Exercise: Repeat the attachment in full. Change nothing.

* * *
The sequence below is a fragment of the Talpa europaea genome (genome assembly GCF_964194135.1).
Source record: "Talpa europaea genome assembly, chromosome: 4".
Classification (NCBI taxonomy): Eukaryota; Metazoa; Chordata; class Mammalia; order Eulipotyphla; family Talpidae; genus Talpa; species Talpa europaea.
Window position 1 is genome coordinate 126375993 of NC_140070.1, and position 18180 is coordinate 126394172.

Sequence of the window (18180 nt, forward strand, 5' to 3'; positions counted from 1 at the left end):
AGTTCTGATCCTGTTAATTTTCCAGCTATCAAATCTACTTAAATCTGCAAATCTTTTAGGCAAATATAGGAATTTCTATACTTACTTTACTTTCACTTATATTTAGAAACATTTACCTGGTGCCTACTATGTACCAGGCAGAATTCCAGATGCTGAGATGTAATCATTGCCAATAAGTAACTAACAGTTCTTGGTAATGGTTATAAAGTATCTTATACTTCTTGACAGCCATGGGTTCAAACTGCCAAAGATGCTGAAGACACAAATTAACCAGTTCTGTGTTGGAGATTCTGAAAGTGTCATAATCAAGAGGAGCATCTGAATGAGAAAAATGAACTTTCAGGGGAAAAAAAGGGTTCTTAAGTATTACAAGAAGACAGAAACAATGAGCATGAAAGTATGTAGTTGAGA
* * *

The sequence below is a fragment of the Talpa europaea genome (genome assembly GCF_964194135.1).
Source record: "Talpa europaea genome assembly, chromosome: 4".
Classification (NCBI taxonomy): Eukaryota; Metazoa; Chordata; class Mammalia; order Eulipotyphla; family Talpidae; genus Talpa; species Talpa europaea.
Window position 1 is genome coordinate 126375993 of NC_140070.1, and position 18180 is coordinate 126394172.

Sequence of the window (18180 nt, forward strand, 5' to 3'; positions counted from 1 at the left end):
AGTTCTGATCCTGTTAATTTTCCAGCTATCAAATCTACTTAAATCTGCAAATCTTTTAGGCAAATATAGGAATTTCTATACTTACTTTACTTTCACTTATATTTAGAAACATTTACCTGGTGCCTACTATGTACCAGGCAGAATTCCAGATGCTGAGATGTAATCATTGCCAATAAGTAACTAACAGTTCTTGGTAATGGTTATAAAGTATCTTATACTTCTTGACAGCCATGGGTTCAAACTGCCAAAGATGCTGAAGACACAAATTAACCAGTTCTGTGTTGGAGATTCTGAAAGTGTCATAATCAAGAGGAGCATCTGAATGAGAAAAATGAACTTTCAGGGGAAAAAAAGGGTTCTTAAGTATTACAAGAAGACAGAAACAATGAGCATGAAAGTATGTAGTTGAGA